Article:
PIERRE, S.D. — Some weeks after telling refugees to "call me when you're an American," South Dakota Gov. Kristi Noem sang a different tune about welcoming people to the Rushmore State — at least if they're coming to spend money on souvenirs and hotel rooms or work in the state's tourism industry.
At a news conference underneath the stony gaze of the presidents on Mount Rushmore on Monday, April 3, with a cement mixer roaring in the background, the Republican governor and Tourism Secretary Jim Hagen kicked off the upcoming summer tourism season by announcing the state is ready to assist in helping connect local businesses with employees with "skills, gifts, and talents," even those from far away.
"In South Dakota, I think it's very clear: we love people," said Noem. "When people travel to South Dakota, they feel welcome and appreciated."
Just last month, Noem set off rebukes in the state — including a reprimand from state-wide Lutheran and Episcopal bishops — for announcing she opposed any plan to resettle migrants to South Dakota with a tweet derided as xenophobic.
But, with the state's second largest industry — bringing in over 12 million people last year to a state with fewer than 900,000 residents — needing a shot in the arm after a year slowed by the COVID-19 pandemic, including workers to serve the drinks, flip the burgers, and otherwise staff tourism-focused businesses, especially in the state's west, Noem rolled out the red carpet on Monday, sounding a more palatable note to outsiders looking for work.
"If they want to move here and be a part of our way of life, we'll welcome that, too, and it'll be absolutely wonderful," said Noem.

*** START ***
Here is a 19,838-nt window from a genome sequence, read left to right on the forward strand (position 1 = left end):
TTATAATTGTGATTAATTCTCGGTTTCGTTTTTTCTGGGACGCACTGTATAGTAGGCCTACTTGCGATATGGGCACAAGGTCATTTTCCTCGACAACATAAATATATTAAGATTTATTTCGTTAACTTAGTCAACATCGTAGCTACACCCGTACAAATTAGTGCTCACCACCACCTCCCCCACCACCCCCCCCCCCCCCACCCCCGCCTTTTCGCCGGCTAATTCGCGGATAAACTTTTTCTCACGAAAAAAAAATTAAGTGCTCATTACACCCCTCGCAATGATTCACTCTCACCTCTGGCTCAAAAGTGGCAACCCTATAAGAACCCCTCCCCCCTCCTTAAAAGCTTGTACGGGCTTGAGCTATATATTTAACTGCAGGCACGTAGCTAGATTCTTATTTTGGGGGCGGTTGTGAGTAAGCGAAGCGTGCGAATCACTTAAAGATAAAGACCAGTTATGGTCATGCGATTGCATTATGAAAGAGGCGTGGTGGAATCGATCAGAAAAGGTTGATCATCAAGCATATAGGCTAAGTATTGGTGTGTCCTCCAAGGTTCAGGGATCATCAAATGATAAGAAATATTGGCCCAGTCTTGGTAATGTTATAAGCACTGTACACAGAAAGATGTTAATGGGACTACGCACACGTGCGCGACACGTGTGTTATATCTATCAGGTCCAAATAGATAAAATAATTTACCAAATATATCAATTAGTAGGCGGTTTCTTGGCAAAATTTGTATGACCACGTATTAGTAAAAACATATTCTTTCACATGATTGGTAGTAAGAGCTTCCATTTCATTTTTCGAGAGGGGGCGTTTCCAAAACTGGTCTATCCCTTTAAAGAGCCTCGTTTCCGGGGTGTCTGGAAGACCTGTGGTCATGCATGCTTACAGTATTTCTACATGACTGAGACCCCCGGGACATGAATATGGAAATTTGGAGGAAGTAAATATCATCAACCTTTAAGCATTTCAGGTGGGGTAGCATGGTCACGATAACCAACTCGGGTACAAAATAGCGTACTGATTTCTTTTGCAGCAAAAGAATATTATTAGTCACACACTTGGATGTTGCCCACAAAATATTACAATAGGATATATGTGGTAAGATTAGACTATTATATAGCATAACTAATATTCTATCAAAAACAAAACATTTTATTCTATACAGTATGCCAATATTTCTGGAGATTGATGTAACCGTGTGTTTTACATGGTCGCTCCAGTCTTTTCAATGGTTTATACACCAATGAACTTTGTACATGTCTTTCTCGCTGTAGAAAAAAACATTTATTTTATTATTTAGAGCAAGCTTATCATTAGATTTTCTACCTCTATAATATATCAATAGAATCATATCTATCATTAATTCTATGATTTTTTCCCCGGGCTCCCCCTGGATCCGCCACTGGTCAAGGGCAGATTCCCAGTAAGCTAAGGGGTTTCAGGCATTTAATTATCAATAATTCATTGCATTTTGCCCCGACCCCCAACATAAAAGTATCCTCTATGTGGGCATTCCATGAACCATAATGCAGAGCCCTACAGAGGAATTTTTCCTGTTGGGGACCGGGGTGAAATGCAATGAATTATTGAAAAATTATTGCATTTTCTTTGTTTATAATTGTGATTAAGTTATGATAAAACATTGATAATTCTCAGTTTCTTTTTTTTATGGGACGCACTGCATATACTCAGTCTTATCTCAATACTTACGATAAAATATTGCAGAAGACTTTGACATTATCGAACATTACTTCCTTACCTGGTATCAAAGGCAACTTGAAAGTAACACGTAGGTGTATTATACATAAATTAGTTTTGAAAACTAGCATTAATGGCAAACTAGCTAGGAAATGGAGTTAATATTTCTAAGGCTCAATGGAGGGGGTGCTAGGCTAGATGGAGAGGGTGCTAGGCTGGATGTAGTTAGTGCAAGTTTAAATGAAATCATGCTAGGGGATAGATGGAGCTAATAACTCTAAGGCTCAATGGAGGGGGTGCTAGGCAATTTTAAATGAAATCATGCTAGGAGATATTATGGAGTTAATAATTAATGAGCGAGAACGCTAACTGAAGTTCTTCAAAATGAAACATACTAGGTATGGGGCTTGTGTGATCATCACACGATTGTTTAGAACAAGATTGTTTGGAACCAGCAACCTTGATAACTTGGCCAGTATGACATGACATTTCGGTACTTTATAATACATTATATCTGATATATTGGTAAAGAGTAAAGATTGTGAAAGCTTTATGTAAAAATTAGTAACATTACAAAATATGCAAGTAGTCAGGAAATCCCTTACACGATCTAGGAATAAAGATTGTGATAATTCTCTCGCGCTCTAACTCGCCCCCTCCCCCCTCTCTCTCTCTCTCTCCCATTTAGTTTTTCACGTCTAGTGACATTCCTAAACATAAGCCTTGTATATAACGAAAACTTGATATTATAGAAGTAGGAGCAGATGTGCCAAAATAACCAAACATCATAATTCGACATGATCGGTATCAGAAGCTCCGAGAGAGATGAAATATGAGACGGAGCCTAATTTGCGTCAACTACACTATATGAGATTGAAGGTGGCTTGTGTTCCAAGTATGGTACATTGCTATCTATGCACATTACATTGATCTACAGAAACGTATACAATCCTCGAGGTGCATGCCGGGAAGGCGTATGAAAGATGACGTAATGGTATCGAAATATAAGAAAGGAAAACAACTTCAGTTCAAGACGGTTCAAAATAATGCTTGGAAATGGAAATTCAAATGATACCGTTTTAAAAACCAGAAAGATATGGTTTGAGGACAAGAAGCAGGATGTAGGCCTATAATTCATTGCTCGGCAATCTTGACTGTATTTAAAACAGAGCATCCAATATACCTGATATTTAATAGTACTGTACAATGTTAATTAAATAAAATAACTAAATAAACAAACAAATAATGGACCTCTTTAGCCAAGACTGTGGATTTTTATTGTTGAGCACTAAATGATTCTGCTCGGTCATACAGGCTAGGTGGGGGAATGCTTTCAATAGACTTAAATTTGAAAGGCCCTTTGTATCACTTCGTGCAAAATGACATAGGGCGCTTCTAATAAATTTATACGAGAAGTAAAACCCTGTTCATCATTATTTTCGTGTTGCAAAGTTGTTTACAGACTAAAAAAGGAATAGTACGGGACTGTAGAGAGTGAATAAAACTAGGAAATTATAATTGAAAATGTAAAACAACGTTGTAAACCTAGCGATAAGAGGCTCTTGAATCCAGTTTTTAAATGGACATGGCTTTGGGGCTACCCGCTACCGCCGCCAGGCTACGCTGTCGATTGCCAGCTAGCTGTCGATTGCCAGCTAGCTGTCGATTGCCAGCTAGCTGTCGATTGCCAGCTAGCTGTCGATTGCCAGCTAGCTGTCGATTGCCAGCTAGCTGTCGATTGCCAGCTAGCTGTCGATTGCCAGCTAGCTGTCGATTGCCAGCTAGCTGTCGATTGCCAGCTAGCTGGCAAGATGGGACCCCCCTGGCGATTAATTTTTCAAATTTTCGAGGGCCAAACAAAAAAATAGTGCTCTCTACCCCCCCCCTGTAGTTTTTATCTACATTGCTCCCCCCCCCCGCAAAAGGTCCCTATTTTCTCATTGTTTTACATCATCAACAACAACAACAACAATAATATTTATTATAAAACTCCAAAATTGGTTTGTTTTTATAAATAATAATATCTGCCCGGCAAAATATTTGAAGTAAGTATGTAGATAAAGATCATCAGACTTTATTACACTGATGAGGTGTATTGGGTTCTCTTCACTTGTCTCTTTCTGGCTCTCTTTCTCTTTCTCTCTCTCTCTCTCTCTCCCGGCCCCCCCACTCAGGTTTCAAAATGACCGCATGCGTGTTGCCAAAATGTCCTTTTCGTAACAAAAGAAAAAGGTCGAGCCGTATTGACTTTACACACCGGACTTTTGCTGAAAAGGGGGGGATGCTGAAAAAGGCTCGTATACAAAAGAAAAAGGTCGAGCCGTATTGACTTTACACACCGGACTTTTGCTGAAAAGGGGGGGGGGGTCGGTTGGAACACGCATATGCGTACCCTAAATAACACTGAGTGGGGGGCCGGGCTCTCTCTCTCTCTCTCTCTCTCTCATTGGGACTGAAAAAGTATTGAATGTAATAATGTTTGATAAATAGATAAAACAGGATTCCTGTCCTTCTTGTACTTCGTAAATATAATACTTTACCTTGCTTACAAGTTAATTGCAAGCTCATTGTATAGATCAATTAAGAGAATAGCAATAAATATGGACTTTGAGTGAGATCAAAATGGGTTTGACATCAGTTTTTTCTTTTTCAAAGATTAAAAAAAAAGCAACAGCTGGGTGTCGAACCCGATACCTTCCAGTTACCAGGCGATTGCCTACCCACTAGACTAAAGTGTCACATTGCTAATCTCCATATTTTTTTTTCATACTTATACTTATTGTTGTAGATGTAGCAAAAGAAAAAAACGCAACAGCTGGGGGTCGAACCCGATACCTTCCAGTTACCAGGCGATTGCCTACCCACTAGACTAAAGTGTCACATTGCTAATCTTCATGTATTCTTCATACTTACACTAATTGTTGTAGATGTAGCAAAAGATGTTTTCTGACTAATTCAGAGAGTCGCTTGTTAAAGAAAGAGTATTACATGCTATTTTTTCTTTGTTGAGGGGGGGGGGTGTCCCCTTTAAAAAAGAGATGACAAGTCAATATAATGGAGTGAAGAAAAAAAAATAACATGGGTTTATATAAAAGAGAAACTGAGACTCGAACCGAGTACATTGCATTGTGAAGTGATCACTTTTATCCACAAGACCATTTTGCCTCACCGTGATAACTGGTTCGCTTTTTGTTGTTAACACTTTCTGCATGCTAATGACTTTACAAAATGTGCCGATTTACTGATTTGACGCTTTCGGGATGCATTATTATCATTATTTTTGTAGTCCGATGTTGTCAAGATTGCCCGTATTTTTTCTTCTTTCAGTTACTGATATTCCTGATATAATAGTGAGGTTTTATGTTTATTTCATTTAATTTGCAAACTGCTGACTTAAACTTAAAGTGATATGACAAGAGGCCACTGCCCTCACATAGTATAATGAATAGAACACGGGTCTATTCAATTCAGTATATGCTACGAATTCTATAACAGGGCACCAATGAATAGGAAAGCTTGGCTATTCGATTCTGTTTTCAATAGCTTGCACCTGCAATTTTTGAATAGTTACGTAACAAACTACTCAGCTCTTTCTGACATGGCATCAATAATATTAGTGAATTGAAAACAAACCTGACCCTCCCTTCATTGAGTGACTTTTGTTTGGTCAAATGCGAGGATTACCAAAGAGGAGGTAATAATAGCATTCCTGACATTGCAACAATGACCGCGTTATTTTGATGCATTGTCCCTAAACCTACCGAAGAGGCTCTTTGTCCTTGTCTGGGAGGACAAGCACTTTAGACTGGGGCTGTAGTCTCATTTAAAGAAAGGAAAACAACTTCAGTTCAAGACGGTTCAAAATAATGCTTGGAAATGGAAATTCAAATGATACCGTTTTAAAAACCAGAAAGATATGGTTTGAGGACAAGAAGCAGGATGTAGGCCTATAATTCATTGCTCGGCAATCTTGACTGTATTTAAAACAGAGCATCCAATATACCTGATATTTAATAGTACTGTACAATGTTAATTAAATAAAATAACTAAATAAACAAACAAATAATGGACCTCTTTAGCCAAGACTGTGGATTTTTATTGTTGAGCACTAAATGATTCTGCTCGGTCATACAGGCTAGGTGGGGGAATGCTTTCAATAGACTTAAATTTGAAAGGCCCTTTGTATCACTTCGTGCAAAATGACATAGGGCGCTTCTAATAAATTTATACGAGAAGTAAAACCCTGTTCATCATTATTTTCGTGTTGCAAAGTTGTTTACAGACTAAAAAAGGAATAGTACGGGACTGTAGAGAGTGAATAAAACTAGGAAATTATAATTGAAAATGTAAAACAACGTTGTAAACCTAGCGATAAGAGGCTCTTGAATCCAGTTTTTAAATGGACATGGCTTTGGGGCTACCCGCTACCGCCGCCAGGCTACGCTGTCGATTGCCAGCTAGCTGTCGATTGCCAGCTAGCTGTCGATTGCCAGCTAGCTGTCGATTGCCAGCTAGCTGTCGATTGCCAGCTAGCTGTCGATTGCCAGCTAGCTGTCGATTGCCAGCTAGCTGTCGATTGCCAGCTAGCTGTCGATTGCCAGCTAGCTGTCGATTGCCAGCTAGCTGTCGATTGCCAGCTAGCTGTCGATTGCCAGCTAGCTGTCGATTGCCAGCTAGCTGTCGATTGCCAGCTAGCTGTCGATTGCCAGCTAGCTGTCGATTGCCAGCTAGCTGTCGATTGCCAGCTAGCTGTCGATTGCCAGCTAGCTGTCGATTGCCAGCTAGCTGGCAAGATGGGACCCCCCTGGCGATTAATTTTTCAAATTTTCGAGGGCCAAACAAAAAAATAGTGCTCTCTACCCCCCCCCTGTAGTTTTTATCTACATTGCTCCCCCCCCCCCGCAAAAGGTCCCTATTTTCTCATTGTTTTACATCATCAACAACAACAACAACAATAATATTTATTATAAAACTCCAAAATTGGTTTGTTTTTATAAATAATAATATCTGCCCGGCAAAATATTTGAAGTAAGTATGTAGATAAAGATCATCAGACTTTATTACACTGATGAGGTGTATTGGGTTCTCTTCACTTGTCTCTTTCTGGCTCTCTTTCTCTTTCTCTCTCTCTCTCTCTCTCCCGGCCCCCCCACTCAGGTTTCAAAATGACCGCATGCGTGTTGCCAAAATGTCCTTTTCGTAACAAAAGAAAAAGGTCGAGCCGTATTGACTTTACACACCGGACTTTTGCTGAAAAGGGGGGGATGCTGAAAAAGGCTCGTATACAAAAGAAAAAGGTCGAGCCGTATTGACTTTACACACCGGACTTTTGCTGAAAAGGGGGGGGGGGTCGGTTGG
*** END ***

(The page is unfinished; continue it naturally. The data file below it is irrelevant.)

Specifics on the "recruitment initiative" were not immediately clear on Monday, though Noem characterized the program as a nationwide recruitment project spearheaded by the departments of Labor and Tourism.
Much of the state's seasonal workforce in years past has come via a temporary foreign workers program, and Secretary Hagen acknowledged on Monday that businesses reported applications for H-2B visas were "very slow." Still, Hagen touted the local tourism industry's performance last year relative activity in other states, saying, "we did much, much better than we expected."
"It shows the power of freedom and giving people the responsibility to travel responsibly," said Hagen, who thanked Noem for her support.
The number of visitors to South Dakota dropped by 13%, but the decline was far less severe than the levels seen nationwide. The U.S Travel Association calculates domestic travel spending in the U.S. dropped by 42% in 2020.
South Dakota, as a state, also saw one of the highest COVID-19 mortality rates in the nation. The state may also be marked as highly vaccine skeptical. According to data from a Morning Consult poll, South Dakota (28%) trails only Mississippi (30%) and Idaho (29%) in percentage of the population unwilling to get vaccinated.
While South Dakota held marquee events last summer, such as the Sturgis Motorcycle Rally and fireworks at Mount Rushmore National Memorial, which drew a presidential visit from Donald Trump, one of those events may be pulled this year.
On Friday, Noem sued the Biden administration in federal court in Pierre, alleging the Department of the Interior, headed by Secretary Deb Haaland, had reneged on a memorandum of understanding signed by previous DOI officials and Noem's team, that contractually obligates the National Park Service to hold fireworks at the granite monument in 2021.
In an email to Forum News Service, DOI officials refused to comment on the lawsuit.
On Monday, Noem took another swipe at NPS's decision to forgo fireworks this year, citing staff health and concerns from tribal partners, saying she was "very disappointed."
"It was an event that unified our country," said the governor, speaking of last year's event.
Later on Monday, Noem also spoke alongside Mayor Paul TenHaken at Falls Park in Sioux Falls on the state's eastern side.